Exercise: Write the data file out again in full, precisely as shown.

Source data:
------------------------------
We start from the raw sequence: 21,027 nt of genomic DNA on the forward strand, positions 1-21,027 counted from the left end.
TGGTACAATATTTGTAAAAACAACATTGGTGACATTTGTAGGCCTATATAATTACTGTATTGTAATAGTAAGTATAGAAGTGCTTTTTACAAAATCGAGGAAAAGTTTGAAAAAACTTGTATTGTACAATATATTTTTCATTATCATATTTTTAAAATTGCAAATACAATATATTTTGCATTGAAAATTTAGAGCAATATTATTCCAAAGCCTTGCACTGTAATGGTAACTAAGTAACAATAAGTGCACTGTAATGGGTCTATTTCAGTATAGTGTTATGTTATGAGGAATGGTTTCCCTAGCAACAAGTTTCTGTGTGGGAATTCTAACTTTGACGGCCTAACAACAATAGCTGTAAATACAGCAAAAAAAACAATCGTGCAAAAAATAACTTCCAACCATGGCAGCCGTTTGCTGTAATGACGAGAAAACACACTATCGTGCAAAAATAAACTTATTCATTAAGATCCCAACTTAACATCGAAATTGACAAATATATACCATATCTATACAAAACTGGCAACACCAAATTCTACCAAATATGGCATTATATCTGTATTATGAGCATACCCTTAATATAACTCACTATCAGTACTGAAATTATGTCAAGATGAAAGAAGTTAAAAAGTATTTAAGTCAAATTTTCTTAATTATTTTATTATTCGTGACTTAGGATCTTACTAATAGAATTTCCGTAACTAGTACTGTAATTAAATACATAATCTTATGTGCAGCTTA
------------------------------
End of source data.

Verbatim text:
We start from the raw sequence: 21,027 nt of genomic DNA on the forward strand, positions 1-21,027 counted from the left end.
TGGTACAATATTTGTAAAAACAACATTGGTGACATTTGTAGGCCTATATAATTACTGTATTGTAATAGTAAGTATAGAAGTGCTTTTTACAAAATCGAGGAAAAGTTTGAAAAAACTTGTATTGTACAATATATTTTTCATTATCATATTTTTAAAATTGCAAATACAATATATTTTGCATTGAAAATTTAGAGCAATATTATTCCAAAGCCTTGCACTGTAATGGTAACTAAGTAACAATAAGTGCACTGTAATGGGTCTATTTCAGTATAGTGTTATGTTATGAGGAATGGTTTCCCTAGCAACAAGTTTCTGTGTGGGAATTCTAACTTTGACGGCCTAACAACAATAGCTGTAAATACAGCAAAAAAAACAATCGTGCAAAAAATAACTTCCAACCATGGCAGCCGTTTGCTGTAATGACGAGAAAACACACTATCGTGCAAAAATAAACTTATTCATTAAGATCCCAACTTAACATCGAAATTGACAAATATATACCATATCTATACAAAACTGGCAACACCAAATTCTACCAAATATGGCATTATATCTGTATTATGAGCATACCCTTAATATAACTCACTATCAGTACTGAAATTATGTCAAGATGAAAGAAGTTAAAAAGTATTTAAGTCAAATTTTCTTAATTATTTTATTATTCGTGACTTAGGATCTTACTAATAGAATTTCCGTAACTAGTACTGTAATTAAATACATAATCTTATGTGCAGCTTA